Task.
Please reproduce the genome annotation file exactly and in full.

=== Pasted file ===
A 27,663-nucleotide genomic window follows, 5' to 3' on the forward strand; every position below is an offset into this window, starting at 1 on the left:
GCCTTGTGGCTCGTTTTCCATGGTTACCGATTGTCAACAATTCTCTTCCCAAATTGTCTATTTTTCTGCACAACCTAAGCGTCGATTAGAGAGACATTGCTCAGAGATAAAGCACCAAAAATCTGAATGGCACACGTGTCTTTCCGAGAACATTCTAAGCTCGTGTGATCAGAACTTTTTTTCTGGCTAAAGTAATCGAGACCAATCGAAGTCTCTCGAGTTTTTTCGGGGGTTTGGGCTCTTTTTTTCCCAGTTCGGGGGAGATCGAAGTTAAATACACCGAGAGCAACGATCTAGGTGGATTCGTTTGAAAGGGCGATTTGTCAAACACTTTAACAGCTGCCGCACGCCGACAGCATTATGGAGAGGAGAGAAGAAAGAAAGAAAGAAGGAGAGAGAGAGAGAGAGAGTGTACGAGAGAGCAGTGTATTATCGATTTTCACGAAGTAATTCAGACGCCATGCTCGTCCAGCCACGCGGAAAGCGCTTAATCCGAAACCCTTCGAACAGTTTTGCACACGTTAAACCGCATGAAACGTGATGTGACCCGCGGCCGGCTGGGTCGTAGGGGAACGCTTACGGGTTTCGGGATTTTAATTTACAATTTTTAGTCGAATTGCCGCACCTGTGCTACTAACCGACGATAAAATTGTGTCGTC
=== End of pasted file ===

A 27,663-nucleotide genomic window follows, 5' to 3' on the forward strand; every position below is an offset into this window, starting at 1 on the left:
GCCTTGTGGCTCGTTTTCCATGGTTACCGATTGTCAACAATTCTCTTCCCAAATTGTCTATTTTTCTGCACAACCTAAGCGTCGATTAGAGAGACATTGCTCAGAGATAAAGCACCAAAAATCTGAATGGCACACGTGTCTTTCCGAGAACATTCTAAGCTCGTGTGATCAGAACTTTTTTTCTGGCTAAAGTAATCGAGACCAATCGAAGTCTCTCGAGTTTTTTCGGGGGTTTGGGCTCTTTTTTTCCCAGTTCGGGGGAGATCGAAGTTAAATACACCGAGAGCAACGATCTAGGTGGATTCGTTTGAAAGGGCGATTTGTCAAACACTTTAACAGCTGCCGCACGCCGACAGCATTATGGAGAGGAGAGAAGAAAGAAAGAAAGAAGGAGAGAGAGAGAGAGAGAGTGTACGAGAGAGCAGTGTATTATCGATTTTCACGAAGTAATTCAGACGCCATGCTCGTCCAGCCACGCGGAAAGCGCTTAATCCGAAACCCTTCGAACAGTTTTGCACACGTTAAACCGCATGAAACGTGATGTGACCCGCGGCCGGCTGGGTCGTAGGGGAACGCTTACGGGTTTCGGGATTTTAATTTACAATTTTTAGTCGAATTGCCGCACCTGTGCTACTAACCGACGATAAAATTGTGTCGTC